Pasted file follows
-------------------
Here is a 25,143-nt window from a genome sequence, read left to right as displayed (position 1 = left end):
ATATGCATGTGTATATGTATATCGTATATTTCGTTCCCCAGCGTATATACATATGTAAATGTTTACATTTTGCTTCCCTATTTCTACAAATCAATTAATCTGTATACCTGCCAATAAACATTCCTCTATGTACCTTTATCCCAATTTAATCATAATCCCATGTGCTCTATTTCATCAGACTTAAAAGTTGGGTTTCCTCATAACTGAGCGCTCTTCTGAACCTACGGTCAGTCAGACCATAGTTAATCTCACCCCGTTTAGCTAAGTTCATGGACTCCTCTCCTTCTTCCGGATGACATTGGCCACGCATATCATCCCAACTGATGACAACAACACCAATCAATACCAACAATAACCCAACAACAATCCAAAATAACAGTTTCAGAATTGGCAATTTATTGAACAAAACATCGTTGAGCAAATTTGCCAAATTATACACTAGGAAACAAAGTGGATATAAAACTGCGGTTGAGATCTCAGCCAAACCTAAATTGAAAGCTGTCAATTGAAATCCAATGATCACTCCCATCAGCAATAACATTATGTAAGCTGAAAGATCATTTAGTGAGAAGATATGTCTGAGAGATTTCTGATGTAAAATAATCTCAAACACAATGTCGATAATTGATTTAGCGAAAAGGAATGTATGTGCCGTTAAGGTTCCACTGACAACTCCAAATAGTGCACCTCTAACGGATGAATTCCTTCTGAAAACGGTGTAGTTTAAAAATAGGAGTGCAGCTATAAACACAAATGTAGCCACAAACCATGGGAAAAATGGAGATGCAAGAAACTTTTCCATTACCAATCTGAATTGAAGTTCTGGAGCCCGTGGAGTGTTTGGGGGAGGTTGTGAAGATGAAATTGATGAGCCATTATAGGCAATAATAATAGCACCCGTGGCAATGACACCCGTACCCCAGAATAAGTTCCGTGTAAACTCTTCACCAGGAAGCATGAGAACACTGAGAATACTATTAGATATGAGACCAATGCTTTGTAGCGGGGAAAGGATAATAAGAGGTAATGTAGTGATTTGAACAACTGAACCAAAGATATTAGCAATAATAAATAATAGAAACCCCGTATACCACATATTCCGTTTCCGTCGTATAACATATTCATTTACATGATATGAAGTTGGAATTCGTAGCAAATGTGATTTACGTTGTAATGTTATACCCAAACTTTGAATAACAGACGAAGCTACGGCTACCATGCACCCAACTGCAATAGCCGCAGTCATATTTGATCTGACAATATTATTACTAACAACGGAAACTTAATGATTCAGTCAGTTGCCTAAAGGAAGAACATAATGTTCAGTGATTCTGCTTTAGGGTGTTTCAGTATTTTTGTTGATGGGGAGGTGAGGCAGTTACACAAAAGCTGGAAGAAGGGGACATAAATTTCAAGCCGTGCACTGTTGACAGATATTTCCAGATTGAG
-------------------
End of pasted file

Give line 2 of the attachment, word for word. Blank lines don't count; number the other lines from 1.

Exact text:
ATATGCATGTGTATATGTATATCGTATATTTCGTTCCCCAGCGTATATACATATGTAAATGTTTACATTTTGCTTCCCTATTTCTACAAATCAATTAATCTGTATACCTGCCAATAAACATTCCTCTATGTACCTTTATCCCAATTTAATCATAATCCCATGTGCTCTATTTCATCAGACTTAAAAGTTGGGTTTCCTCATAACTGAGCGCTCTTCTGAACCTACGGTCAGTCAGACCATAGTTAATCTCACCCCGTTTAGCTAAGTTCATGGACTCCTCTCCTTCTTCCGGATGACATTGGCCACGCATATCATCCCAACTGATGACAACAACACCAATCAATACCAACAATAACCCAACAACAATCCAAAATAACAGTTTCAGAATTGGCAATTTATTGAACAAAACATCGTTGAGCAAATTTGCCAAATTATACACTAGGAAACAAAGTGGATATAAAACTGCGGTTGAGATCTCAGCCAAACCTAAATTGAAAGCTGTCAATTGAAATCCAATGATCACTCCCATCAGCAATAACATTATGTAAGCTGAAAGATCATTTAGTGAGAAGATATGTCTGAGAGATTTCTGATGTAAAATAATCTCAAACACAATGTCGATAATTGATTTAGCGAAAAGGAATGTATGTGCCGTTAAGGTTCCACTGACAACTCCAAATAGTGCACCTCTAACGGATGAATTCCTTCTGAAAACGGTGTAGTTTAAAAATAGGAGTGCAGCTATAAACACAAATGTAGCCACAAACCATGGGAAAAATGGAGATGCAAGAAACTTTTCCATTACCAATCTGAATTGAAGTTCTGGAGCCCGTGGAGTGTTTGGGGGAGGTTGTGAAGATGAAATTGATGAGCCATTATAGGCAATAATAATAGCACCCGTGGCAATGACACCCGTACCCCAGAATAAGTTCCGTGTAAACTCTTCACCAGGAAGCATGAGAACACTGAGAATACTATTAGATATGAGACCAATGCTTTGTAGCGGGGAAAGGATAATAAGAGGTAATGTAGTGATTTGAACAACTGAACCAAAGATATTAGCAATAATAAATAATAGAAACCCCGTATACCACATATTCCGTTTCCGTCGTATAACATATTCATTTACATGATATGAAGTTGGAATTCGTAGCAAATGTGATTTACGTTGTAATGTTATACCCAAACTTTGAATAACAGACGAAGCTACGGCTACCATGCACCCAACTGCAATAGCCGCAGTCATATTTGATCTGACAATATTATTACTAACAACGGAAACTTAATGATTCAGTCAGTTGCCTAAAGGAAGAACATAATGTTCAGTGATTCTGCTTTAGGGTGTTTCAGTATTTTTGTTGATGGGGAGGTGAGGCAGTTACACAAAAGCTGGAAGAAGGGGACATAAATTTCAAGCCGTGCACTGTTGACAGATATTTCCAGATTGAG